Henry Jenkins, founder and director of MIT’s comparative media studies program, debunks outdated ideas of the digital revolution in this remarkable book, proving that new media will not simply replace old media, but rather will learn to interact with it in a complex relationship he calls “convergence culture.” The book’s goal is to explain how convergence is currently impacting the relationship among media audiences, producers and content, a far from easy undertaking. As Jenkins says, “there will be no magical black box that puts everything in order again.” Jenkins takes pains to prove that the notion of convergence culture is not primarily a technological revolution; through a number of well-chosen examples, Jenkins shows that it is more a cultural shift, dependent on the active participation of the consumers working in a social dynamic. He references recent media franchises like Survivor, The Matrix, and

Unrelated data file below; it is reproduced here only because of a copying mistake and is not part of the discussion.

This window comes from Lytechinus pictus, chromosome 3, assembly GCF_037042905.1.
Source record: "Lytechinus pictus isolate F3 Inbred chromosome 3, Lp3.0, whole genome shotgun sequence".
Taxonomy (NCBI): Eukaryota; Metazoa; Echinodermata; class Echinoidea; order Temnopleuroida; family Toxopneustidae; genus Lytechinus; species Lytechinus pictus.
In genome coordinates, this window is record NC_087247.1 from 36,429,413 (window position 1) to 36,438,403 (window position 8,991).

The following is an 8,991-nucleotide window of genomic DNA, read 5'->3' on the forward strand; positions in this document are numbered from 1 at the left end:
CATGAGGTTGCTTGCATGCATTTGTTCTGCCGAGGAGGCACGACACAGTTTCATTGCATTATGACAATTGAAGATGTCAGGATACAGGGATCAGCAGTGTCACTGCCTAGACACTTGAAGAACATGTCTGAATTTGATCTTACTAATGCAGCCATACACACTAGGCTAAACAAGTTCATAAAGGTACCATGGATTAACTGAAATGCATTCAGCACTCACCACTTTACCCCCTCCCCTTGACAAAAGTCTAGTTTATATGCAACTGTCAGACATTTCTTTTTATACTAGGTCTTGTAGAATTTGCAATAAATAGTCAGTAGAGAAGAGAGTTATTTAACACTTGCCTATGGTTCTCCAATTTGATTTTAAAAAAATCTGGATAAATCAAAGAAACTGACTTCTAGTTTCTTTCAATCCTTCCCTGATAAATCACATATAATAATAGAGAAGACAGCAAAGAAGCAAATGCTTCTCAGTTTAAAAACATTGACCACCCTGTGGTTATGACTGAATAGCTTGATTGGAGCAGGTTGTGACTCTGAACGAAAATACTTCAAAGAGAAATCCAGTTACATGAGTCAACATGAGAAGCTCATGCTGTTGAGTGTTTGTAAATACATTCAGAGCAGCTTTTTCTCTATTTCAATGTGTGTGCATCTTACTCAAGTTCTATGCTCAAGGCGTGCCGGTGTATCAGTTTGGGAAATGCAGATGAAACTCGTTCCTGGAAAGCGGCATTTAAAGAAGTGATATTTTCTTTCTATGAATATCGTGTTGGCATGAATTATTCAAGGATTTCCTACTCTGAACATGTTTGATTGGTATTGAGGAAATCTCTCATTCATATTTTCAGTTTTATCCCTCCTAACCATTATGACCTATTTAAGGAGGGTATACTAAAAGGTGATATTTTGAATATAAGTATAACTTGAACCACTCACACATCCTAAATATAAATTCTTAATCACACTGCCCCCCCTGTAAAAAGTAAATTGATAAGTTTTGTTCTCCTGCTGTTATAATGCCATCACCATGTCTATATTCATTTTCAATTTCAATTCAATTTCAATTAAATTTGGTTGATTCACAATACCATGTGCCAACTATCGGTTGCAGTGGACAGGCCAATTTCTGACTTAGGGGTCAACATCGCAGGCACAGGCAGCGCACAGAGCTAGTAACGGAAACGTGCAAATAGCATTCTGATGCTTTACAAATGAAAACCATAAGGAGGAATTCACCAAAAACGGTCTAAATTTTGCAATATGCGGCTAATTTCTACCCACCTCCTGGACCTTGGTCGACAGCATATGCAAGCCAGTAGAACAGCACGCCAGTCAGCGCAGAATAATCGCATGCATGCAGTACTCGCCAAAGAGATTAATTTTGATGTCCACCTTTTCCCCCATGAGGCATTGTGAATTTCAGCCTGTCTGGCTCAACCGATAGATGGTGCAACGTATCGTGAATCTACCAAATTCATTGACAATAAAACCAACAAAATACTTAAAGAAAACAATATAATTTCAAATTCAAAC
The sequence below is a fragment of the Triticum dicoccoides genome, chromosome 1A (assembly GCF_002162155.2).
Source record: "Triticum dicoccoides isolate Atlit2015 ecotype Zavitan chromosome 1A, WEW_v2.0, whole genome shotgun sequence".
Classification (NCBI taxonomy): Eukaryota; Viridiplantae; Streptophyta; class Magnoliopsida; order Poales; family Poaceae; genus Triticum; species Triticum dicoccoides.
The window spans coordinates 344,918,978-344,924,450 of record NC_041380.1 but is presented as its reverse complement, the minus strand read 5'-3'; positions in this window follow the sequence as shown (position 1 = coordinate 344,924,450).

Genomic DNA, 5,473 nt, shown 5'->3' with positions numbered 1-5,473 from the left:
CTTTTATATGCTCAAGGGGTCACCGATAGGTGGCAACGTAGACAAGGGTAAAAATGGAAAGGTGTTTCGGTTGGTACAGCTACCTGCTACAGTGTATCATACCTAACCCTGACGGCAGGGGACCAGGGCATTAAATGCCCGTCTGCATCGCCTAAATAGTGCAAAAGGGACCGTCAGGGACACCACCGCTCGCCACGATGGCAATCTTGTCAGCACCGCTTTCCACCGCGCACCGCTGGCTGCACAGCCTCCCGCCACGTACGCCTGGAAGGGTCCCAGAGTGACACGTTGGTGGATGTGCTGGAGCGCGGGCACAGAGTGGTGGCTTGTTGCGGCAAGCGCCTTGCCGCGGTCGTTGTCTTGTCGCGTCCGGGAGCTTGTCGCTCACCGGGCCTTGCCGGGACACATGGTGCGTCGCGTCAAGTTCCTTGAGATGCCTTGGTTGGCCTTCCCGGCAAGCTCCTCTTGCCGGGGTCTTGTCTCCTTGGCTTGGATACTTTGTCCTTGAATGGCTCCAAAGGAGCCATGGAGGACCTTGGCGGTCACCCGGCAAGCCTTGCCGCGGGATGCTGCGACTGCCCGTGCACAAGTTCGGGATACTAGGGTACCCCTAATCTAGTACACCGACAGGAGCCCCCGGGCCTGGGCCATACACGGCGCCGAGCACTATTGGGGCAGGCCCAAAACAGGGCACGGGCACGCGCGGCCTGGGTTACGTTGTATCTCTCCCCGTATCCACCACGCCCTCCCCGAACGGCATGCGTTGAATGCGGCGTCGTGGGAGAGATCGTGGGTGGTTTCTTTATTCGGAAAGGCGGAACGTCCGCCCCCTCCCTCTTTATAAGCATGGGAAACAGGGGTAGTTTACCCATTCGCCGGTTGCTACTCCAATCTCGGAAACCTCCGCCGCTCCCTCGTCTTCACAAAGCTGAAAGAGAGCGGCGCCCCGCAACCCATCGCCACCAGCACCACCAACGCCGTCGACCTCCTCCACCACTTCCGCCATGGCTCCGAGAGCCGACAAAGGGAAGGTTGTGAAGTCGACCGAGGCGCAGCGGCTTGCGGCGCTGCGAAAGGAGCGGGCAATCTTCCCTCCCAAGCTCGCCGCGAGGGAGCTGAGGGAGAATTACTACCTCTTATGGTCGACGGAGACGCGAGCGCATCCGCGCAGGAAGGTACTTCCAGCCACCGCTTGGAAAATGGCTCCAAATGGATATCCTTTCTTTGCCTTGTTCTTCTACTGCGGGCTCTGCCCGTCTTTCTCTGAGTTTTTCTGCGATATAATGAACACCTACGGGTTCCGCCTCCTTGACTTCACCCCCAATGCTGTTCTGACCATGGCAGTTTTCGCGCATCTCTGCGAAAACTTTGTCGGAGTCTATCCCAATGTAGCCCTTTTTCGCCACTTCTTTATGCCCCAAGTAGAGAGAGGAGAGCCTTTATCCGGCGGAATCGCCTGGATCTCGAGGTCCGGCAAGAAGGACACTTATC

American Idol to show how the new articipatory culture of consumers can be utilized for popular success and increased exposure. Jenkins’ insights are gripping and his prose is surprisingly entertaining and
lucid for a book that is, at its core, intellectually rigorous. Though wordy at times, Jenkins’ impressive ability to break down complex concepts into readable prose makes this study vital and engaging.
This Authors@Google event took place November 5, 2007 at Google in Cambrige, MA.